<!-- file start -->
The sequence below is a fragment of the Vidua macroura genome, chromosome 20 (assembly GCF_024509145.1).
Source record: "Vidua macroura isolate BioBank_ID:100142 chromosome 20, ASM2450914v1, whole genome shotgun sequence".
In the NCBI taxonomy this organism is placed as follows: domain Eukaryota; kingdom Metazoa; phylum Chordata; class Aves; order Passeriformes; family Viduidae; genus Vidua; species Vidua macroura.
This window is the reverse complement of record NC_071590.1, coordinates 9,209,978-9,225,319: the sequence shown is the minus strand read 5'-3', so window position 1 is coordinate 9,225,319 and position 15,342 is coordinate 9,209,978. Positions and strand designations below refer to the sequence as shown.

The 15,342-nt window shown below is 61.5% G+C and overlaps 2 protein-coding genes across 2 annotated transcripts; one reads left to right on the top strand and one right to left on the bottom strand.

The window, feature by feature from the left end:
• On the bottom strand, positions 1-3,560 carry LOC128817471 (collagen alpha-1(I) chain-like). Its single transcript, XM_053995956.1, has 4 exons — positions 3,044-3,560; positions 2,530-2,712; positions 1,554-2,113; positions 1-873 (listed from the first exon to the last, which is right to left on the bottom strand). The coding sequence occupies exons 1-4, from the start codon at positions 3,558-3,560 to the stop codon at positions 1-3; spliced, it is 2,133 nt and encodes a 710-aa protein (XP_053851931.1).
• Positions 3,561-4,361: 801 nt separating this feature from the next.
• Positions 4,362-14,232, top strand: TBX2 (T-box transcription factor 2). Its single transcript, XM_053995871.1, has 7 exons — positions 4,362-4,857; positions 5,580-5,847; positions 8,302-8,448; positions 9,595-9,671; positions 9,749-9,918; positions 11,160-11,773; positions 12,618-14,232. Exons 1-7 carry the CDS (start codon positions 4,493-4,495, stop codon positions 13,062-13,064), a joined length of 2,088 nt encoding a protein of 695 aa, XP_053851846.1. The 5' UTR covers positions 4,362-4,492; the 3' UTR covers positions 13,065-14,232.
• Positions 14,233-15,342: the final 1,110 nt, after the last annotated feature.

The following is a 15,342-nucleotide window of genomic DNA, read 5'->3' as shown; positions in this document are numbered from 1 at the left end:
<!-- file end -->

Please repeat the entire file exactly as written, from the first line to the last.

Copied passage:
The sequence below is a fragment of the Vidua macroura genome, chromosome 20 (assembly GCF_024509145.1).
Source record: "Vidua macroura isolate BioBank_ID:100142 chromosome 20, ASM2450914v1, whole genome shotgun sequence".
In the NCBI taxonomy this organism is placed as follows: domain Eukaryota; kingdom Metazoa; phylum Chordata; class Aves; order Passeriformes; family Viduidae; genus Vidua; species Vidua macroura.
This window is the reverse complement of record NC_071590.1, coordinates 9,209,978-9,225,319: the sequence shown is the minus strand read 5'-3', so window position 1 is coordinate 9,225,319 and position 15,342 is coordinate 9,209,978. Positions and strand designations below refer to the sequence as shown.

The 15,342-nt window shown below is 61.5% G+C and overlaps 2 protein-coding genes across 2 annotated transcripts; one reads left to right on the top strand and one right to left on the bottom strand.

The window, feature by feature from the left end:
• On the bottom strand, positions 1-3,560 carry LOC128817471 (collagen alpha-1(I) chain-like). Its single transcript, XM_053995956.1, has 4 exons — positions 3,044-3,560; positions 2,530-2,712; positions 1,554-2,113; positions 1-873 (listed from the first exon to the last, which is right to left on the bottom strand). The coding sequence occupies exons 1-4, from the start codon at positions 3,558-3,560 to the stop codon at positions 1-3; spliced, it is 2,133 nt and encodes a 710-aa protein (XP_053851931.1).
• Positions 3,561-4,361: 801 nt separating this feature from the next.
• Positions 4,362-14,232, top strand: TBX2 (T-box transcription factor 2). Its single transcript, XM_053995871.1, has 7 exons — positions 4,362-4,857; positions 5,580-5,847; positions 8,302-8,448; positions 9,595-9,671; positions 9,749-9,918; positions 11,160-11,773; positions 12,618-14,232. Exons 1-7 carry the CDS (start codon positions 4,493-4,495, stop codon positions 13,062-13,064), a joined length of 2,088 nt encoding a protein of 695 aa, XP_053851846.1. The 5' UTR covers positions 4,362-4,492; the 3' UTR covers positions 13,065-14,232.
• Positions 14,233-15,342: the final 1,110 nt, after the last annotated feature.

The following is a 15,342-nucleotide window of genomic DNA, read 5'->3' as shown; positions in this document are numbered from 1 at the left end: